A concessionary purchase is when someone buys a property at a discount from the true market value. Many lenders will base the value on the actual purchase price you have agreed, and then you’ll need to put in your deposit based on that (so 120k property discounted to 100k, customer putting in a minimum of 10% = 10k deposit required). On the flip side, some lenders accept the discount as a form of deposit and use the true market value at 120k (so with 20k discount and a minimum deposit of 12k required, it may even be possible to buy with no contribution for deposit from yourself). There’s different types of concessionary purchase; Landlord gift; developer gift; vendor gift; and family gift.


Landlord gifted deposit/discount
This is where a tenant buys from their landlord at a discounted purchase price. Say for instance the house is valued at £200k, but for a quick sale the landlord offers it to his tenants for £180k, knocking 10% off the value, this 10% can be used by the borrower towards their deposit.
Currently there are relatively few Landlord discount mortgage lenders now, but there are still some out there who consider these applications. Often there’s limits imposed on the amount of discount acceptable, and cannot be below a certain percentage (any discount under 5-10% will not count toward deposit). Some lenders may also stipulate that the borrower puts in at least 5% of their own cash – usually because this then indicated a certain level of commitment by the borrower who is then statistically more likely to maintain repayments.


Developer gifted deposit /discount
In a similar fashion to the landlord gifted deposit, a housing developer can sell a new property at a discounted price and the lender take this into account towards the borrowers deposit. Again most lenders will stipulate that the borrower put in some of their own cash as well, which is often more because new build properties can be seen as higher risk and many lenders require a 15-20% deposit regardless.


Vendor gifted deposit /discount
Again, similar to a developer or landlord discount, just a normal purchase on the open market but at a discounted value, usually to ensure a quicker sale. These are less common and less frequently accepted by lenders as the risk is higher, with them establishing the properties true value and the reasons why the vendor would want to sell at a cheaper price.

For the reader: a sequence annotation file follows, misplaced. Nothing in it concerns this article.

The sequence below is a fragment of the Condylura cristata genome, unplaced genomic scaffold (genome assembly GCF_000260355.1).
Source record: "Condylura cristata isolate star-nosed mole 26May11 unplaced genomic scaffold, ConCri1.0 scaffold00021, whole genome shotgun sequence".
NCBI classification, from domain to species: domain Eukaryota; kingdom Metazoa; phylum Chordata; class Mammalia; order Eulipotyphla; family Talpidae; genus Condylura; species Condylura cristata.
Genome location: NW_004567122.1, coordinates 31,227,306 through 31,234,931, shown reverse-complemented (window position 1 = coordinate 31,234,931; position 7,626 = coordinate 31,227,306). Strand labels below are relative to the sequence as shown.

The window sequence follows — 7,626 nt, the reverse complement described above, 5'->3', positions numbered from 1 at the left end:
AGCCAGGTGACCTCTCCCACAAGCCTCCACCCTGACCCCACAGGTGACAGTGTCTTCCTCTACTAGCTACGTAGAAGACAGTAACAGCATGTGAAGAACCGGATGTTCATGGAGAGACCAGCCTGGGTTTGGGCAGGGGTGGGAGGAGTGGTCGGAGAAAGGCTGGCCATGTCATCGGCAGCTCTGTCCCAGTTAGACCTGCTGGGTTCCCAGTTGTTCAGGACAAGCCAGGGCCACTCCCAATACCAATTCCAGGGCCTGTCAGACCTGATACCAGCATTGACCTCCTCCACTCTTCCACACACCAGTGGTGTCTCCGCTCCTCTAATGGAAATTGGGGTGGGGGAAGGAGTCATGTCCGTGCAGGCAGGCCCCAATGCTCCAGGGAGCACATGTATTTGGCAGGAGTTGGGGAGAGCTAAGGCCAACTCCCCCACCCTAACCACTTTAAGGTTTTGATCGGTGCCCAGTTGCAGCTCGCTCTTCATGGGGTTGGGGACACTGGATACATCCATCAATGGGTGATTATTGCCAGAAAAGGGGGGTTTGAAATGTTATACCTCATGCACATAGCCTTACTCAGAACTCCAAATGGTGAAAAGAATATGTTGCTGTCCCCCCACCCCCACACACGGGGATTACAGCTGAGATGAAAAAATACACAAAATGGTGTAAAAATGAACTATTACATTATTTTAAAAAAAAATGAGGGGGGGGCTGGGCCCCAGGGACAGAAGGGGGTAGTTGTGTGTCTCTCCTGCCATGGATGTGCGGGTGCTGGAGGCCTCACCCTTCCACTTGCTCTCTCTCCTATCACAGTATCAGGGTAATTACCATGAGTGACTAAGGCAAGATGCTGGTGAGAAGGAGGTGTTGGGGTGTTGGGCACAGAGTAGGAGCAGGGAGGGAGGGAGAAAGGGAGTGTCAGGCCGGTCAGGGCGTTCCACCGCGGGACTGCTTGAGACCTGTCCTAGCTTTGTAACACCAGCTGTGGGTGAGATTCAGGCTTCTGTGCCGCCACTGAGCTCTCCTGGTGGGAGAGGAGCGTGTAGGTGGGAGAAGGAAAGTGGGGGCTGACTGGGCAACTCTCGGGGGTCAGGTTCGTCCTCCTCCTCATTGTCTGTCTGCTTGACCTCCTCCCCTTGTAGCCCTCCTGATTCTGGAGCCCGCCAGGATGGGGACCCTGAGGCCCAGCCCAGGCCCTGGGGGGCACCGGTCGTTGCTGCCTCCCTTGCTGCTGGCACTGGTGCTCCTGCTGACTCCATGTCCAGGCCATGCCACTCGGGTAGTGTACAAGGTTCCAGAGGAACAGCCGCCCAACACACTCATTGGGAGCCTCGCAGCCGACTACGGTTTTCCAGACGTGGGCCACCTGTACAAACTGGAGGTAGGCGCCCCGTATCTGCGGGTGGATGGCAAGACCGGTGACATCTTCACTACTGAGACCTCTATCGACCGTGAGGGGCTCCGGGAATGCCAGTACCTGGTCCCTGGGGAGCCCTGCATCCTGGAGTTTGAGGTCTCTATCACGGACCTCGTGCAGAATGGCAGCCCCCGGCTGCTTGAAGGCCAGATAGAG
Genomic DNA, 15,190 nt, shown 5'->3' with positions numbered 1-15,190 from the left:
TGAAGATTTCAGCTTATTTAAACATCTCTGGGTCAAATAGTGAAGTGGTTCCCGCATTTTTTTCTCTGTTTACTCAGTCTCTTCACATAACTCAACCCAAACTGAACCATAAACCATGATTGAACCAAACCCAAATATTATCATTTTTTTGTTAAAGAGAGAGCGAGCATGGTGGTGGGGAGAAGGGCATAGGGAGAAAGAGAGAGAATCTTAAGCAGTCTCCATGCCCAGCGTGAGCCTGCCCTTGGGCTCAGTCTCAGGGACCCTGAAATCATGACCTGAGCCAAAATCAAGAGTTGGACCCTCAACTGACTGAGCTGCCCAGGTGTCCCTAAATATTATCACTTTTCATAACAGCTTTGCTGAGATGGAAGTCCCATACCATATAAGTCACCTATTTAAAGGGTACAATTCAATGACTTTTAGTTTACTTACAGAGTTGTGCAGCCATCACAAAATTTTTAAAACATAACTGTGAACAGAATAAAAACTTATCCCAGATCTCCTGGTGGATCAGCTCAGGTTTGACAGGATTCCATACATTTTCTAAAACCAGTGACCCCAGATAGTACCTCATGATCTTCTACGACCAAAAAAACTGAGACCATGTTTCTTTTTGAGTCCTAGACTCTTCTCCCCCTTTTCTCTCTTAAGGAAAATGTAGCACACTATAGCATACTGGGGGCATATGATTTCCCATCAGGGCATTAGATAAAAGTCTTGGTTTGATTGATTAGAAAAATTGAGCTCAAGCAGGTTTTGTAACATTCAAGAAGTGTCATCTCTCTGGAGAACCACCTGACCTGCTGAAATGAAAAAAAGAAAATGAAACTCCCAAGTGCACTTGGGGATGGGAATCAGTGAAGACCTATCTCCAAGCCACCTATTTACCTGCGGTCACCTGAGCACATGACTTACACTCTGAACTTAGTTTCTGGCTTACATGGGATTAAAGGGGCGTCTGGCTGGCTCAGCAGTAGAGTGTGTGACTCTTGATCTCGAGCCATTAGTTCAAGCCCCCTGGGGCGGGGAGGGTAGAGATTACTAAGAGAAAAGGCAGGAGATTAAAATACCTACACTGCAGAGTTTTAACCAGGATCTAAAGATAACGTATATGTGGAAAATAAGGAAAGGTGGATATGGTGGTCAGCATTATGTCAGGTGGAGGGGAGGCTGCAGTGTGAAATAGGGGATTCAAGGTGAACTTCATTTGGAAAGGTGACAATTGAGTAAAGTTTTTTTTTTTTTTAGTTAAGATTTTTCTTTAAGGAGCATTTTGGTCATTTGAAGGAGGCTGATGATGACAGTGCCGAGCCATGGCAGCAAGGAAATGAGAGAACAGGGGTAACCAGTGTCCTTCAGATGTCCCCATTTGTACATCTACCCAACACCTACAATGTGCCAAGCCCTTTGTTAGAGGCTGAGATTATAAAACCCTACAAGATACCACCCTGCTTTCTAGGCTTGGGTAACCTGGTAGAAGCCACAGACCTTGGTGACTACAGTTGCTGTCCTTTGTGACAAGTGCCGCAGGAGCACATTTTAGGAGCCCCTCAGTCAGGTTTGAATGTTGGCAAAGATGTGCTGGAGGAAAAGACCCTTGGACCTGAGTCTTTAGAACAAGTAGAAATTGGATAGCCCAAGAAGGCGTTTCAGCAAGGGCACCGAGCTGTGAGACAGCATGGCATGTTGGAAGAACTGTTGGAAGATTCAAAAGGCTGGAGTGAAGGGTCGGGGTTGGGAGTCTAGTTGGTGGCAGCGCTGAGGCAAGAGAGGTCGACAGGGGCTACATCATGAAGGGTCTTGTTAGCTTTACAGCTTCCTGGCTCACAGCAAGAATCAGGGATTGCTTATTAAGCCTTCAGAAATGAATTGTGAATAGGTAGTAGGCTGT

Family discount
This is the same as a vendor gifted deposit, but as a discount purchase from a family member. These are more common arrangements and often come with much larger discounts from the true value of the property. As a result more lenders are accepting of these arrangements as the risk is deemed lower and the reason behind the discount more palatable, and some lenders don’t require the borrower to input any of their own cash, using the whole discount as their deposit.

For many people the above options just aren't possible - whether that's down to not having a wealthy family member willing to help out, credit score, or maybe an affordability issue. If you've been declined or are unsure about it's still a good idea to seek advice on things as the specialists we work with can point you in the right direction for what you need to do next.


Speak to a Deposit Specialist today

To speak to a mortgage expert about finding the right second mortgage for your circumstances, call Online Mortgage Advisor on 0800 304 7880 or make an online enquiry, and a member of our team will be in touch shortly. We don’t charge any fees, you’re under no obligation to progress with any of our recommendations and your credit report will be unaffected.


Updated: 6th December 2018
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FCA disclaimer

The information on the site is not tailored advice to each individual reader, and as such does not constitute financial advice. All advisors working with us are fully qualified to provide mortgage advice and work only for firms who are authorised and regulated by the Financial Conduct Authority. They will offer any advice specific to you and your needs.

Think carefully before securing other debts against your home. As a mortgage is secured against your home, it may be repossessed if you do not keep up with repayments on your mortgage.

Find out more about the deposit you need for different mortgages

Mortgages and Deposits